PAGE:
The Vaccines – “What Did You Expect From The Vaccines?”


The Vaccines – “What Did You Expect from the Vaccines”

This English four piece band composed of Justin Young (Vocals/Guitar), Árni Hjörvar (Bass), Freddie Cowan (Guitar) which is the younger brother of The Horror’s Synth and Bass player Tom Cowan, and Pete Robertson (Drums)  from West London released their album “What Did You Expect From The Vaccines?” in March 14th 2011 through Columbia Records. The sound of the band is not a new form of music but it is a different interpretation of English punk and rock from the 60’s and 70’s borrowing from bands of that era such as The Ramones, Springsteen, Jesus and Mary Chain, and The Stooges as well as a modern band The Strokes. This purely guitar, bass, and drum band holds the raw power that the English guitar once had and captured my attention after their performance earlier this year at Coachella.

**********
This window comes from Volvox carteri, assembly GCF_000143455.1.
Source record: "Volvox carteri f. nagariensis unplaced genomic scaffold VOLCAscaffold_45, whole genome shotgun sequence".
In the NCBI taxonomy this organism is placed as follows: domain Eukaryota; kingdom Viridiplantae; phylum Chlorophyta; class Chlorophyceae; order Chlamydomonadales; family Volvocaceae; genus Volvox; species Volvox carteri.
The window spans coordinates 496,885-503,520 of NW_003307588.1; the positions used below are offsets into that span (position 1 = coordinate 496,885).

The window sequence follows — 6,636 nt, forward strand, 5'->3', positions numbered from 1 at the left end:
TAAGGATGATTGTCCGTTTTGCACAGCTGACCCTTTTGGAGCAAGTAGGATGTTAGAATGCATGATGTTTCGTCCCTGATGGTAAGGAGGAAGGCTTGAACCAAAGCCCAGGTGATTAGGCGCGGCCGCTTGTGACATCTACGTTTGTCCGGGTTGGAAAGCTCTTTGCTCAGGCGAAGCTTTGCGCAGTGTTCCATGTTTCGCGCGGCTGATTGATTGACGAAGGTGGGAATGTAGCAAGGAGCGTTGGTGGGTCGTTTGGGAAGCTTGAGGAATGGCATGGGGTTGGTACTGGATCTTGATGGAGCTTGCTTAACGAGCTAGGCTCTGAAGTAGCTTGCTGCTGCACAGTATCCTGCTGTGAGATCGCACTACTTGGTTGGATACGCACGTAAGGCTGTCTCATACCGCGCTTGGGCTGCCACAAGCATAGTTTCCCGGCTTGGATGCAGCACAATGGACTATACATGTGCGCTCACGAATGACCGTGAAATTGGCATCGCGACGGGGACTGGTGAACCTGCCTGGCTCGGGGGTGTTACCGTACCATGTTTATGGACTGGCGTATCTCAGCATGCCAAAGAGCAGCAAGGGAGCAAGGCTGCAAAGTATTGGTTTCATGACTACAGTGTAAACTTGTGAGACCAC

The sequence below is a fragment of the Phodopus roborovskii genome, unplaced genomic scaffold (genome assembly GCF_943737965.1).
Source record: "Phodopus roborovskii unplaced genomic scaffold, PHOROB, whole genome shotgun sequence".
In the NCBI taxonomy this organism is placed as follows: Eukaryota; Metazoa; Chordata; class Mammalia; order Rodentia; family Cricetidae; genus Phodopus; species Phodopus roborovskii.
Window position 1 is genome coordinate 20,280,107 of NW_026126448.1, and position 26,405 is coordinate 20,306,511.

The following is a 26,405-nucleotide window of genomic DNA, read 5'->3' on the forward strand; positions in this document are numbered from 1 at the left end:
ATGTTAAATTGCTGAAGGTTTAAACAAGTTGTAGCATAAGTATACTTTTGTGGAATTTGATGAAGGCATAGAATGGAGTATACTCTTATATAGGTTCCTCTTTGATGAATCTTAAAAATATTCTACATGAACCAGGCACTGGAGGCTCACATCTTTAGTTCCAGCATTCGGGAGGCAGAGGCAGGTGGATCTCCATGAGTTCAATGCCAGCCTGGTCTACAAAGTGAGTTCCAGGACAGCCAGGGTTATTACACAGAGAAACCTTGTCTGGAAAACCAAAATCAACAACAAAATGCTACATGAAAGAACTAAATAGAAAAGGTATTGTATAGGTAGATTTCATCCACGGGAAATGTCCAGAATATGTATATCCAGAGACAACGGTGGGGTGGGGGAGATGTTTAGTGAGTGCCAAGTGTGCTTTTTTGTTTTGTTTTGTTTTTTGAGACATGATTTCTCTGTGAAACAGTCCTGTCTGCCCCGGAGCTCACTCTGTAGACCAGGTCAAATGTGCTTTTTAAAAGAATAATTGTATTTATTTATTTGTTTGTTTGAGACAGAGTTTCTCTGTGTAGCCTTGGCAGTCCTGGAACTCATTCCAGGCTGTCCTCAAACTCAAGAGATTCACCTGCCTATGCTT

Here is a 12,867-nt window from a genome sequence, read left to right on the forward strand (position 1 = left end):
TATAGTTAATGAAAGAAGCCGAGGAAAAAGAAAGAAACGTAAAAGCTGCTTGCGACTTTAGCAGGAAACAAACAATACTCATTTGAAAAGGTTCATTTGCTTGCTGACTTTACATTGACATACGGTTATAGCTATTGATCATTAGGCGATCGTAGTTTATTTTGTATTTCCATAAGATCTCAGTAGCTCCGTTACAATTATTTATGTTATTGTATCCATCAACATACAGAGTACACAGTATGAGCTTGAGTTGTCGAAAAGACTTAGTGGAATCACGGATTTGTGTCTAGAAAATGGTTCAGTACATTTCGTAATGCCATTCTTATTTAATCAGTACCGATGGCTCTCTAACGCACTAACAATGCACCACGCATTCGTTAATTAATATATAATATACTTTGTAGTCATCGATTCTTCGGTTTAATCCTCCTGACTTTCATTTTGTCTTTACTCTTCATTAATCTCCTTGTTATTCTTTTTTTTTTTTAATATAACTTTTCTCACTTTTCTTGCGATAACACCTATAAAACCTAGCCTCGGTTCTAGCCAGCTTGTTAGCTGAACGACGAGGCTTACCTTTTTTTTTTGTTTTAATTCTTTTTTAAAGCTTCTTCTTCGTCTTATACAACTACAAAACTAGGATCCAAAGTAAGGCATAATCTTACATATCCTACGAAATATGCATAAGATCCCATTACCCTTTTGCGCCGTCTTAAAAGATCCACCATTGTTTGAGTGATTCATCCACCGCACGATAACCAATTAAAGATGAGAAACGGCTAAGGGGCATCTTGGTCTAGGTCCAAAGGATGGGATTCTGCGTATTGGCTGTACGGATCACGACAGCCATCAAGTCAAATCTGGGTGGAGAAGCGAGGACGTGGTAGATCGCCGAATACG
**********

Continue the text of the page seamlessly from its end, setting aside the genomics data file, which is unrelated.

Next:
The first song in the album is the most punk themed on the album sounding similar to that of The Ramones. “Wreckin’ Bar (Ra Ra Ra)” has every element that garage-punk bands’ from the 70’s have which is a speedy guitar and equally fast drums only to be followed by a guitar solo. This song consists of only a little more than a minute and is the punk song of the album that is the tribute to punk in the UK.  “Norgaard,” is a song which also has the older punk sound but this time sounds a bit more Southern California based, but at the same time still hold true to English punk. The lyrics are also the stereotypical punk lyrics which have fast verses and a fairly repetitive chorus with vocals similar to that in “Wreckin’ Bar (Ra Ra Ra).” The lyrics still have some composure and stay in rhythm with the song perfectly. “Her minds made up, she don’t want to go steady. She’s only seventeen so she’s probably not ready. A-m-a-n-d-a norgaard I saw you on a cover on cross Bay Boulevard.” This song also is the appropriate length being only one minute and thirty six seconds; it allows no guitar solo, but instead a slashing guitar riff to end the song which was made for a Danish model. Wolf Pack also borrows from older punk sounds but is its own creature with a bit of a different instrumental scheme than what is traditionally used in pop-punk with the bass being the main instrument heard and the guitar just accompanying the beat.